All 2014 Accords are front-wheel drive and most are fitted with the 2.4-liter inline four-cylinder engine, whether sedan or coupe. This engine is rated 185 horsepower and 181 pound-feet of torque. The Sport trim level’s less restrictive dual exhaust boosts output to 189 hp and 182 lb-ft of torque.The standard transmission for all four-cylinder Accords, except the EX-L trims, is a six-speed manual. Optional for those and standard on the four-cylinder EX-L trims is a CVT, which takes the place of a conventional automatic transmission. With the CVT, all Accords but the Sport trim earn an EPA estimate of 30 mpg combined (27 mpg city/36 mpg highway). The CVT-equipped Sport rates 29 mpg combined (26 mpg city/34 mpg highway). With the manual transmission, the four-cylinder Accord stands at 28 mpg combined (24 mpg city/34 mpg highway).
The Accord’s available 3.5-liter V6 is rated 278 hp and 252 lb-ft of torque. Backed by a conventional six-speed automatic, the V6’s fuel economy numbers are still quite impressive at 26 mpg combined (21 mpg city/34 mpg highway). On the coupe, the V6 is also available with a six-speed manual transmission, which drops fuel economy ratings to 22 mpg combined (18 mpg city/28 mpg highway).
Even with the base four-cylinder engine and CVT — the most popular powertrain choice for Honda Accord buyers – performance is relatively strong. In Edmunds testing, a four-cylinder Accord EX sedan with the CVT sprinted from zero to 60 mph in 7.8 seconds, a very good time for the class. The V6 is also quick: An EX-L V6 sedan we tested accelerated to 60 mph in just 6.1 seconds.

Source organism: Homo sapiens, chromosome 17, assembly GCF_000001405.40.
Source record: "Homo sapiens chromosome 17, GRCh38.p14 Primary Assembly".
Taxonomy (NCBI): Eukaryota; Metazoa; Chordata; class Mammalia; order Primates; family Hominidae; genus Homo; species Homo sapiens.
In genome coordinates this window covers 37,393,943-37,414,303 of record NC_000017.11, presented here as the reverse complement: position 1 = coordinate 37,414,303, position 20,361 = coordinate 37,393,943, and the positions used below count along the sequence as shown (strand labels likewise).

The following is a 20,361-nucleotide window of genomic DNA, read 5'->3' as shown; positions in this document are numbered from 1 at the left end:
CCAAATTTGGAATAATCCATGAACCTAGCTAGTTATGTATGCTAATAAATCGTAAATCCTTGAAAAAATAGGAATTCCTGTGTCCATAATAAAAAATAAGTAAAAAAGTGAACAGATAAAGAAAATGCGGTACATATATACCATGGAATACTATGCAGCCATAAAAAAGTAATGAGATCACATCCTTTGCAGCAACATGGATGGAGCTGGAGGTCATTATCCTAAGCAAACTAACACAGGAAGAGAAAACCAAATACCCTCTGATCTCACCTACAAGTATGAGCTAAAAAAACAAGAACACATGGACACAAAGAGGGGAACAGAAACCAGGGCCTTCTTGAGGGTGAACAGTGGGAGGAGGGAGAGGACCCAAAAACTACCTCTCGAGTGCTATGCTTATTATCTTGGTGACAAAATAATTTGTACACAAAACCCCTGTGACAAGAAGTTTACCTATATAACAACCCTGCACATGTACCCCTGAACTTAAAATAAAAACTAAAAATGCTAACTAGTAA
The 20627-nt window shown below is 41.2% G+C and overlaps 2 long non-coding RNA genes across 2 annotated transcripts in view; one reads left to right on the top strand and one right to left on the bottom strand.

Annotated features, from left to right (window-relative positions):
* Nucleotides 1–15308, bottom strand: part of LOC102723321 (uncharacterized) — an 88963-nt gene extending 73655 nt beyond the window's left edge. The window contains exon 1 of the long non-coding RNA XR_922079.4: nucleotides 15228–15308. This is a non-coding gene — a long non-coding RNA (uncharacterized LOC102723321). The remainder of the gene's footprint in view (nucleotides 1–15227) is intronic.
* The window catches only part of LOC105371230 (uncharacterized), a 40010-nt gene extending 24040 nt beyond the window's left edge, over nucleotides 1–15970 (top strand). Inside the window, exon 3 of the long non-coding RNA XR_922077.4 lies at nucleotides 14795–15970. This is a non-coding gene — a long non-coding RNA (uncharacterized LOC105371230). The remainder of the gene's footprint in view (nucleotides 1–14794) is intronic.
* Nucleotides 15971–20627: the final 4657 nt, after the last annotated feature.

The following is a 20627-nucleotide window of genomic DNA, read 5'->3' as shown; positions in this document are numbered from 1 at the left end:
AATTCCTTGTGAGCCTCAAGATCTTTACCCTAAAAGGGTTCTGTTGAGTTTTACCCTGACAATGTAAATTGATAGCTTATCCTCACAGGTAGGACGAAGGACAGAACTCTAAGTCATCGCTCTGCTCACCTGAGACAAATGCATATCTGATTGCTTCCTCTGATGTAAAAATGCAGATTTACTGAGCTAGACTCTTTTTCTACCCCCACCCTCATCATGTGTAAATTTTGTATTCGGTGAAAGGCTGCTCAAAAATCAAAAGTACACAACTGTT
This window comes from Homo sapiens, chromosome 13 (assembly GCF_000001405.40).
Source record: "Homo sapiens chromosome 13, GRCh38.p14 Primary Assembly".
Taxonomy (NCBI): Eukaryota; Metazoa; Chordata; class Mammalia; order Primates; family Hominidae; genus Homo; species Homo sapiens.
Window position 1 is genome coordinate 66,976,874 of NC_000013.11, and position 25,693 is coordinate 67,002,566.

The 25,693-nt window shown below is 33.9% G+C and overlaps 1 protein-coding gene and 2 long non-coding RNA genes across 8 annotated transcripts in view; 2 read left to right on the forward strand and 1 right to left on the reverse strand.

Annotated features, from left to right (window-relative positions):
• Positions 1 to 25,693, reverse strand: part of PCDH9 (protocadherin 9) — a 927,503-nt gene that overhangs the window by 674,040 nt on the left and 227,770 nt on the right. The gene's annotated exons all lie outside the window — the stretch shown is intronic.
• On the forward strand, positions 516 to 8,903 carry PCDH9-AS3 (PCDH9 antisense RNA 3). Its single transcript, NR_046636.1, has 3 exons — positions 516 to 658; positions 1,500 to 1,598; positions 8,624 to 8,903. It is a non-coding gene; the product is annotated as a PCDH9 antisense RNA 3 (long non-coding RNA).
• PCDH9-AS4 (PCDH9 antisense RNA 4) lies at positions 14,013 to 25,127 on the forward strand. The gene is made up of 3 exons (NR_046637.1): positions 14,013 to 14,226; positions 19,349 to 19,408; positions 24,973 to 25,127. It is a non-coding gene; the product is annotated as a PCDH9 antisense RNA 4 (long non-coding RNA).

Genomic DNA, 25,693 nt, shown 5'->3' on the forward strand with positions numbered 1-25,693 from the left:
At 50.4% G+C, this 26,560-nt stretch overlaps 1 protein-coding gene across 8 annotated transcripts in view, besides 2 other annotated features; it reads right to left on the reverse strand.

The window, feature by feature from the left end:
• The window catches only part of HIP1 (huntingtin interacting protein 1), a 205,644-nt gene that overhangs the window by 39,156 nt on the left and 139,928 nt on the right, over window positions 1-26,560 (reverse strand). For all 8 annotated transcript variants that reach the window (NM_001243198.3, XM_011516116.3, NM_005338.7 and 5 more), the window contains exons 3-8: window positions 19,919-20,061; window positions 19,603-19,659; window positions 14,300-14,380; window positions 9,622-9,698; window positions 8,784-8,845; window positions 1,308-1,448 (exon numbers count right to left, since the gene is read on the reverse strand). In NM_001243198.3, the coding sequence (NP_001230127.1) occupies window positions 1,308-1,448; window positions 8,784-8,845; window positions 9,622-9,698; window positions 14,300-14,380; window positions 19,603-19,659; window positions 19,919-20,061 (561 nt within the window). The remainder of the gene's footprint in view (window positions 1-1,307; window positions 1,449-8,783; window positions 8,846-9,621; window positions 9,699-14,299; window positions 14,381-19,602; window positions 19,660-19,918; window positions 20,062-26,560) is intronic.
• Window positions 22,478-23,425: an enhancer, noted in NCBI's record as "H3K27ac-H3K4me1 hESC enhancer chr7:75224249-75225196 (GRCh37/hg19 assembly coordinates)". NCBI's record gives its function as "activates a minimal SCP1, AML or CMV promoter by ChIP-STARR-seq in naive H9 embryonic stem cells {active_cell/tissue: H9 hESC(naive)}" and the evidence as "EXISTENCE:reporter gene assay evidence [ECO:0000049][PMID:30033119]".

Every 2014 Honda Accord comes with antilock disc brakes, stability and traction control, active front head restraints, front seat side airbags and side curtain airbags. A rearview camera is also standard across the board. Blind-spot monitoring, lane-departure and forward-collision warning systems are available via upper trim levels.
Notable is the LaneWatch blind-spot system (EX trim and above), which instantly switches the 8-inch screen’s display to a low and wide view of the passenger side of the car when the right turn signal is engaged. A camera in the right-side mirror provides the confidence-inspiring view, and acclimating to catching the view in the center-dash display is quick and natural.
In Edmunds testing, Accord sedans with both the four-cylinder and V6 engine braked from 60 mph to a standstill in 128 feet, a slightly longer-than-average distance for a midsize sedan.
In government crash testing, the Accord sedan received five out of five stars for overall protection, with four stars for total frontal impact safety and five stars for side-impact safety. The coupe earned five stars across the board. The Insurance Institute for Highway Safety gave both body styles the best possible rating of “Good” in its moderate-overlap frontal-offset, side-impact and roof strength tests. In the Institute’s new “small-overlap” frontal-offset test, the sedan received a “Good” rating, while the coupe got a second-best “Acceptable.” This is particularly noteworthy, as many vehicles in this class have scored poorly in this relatively new test.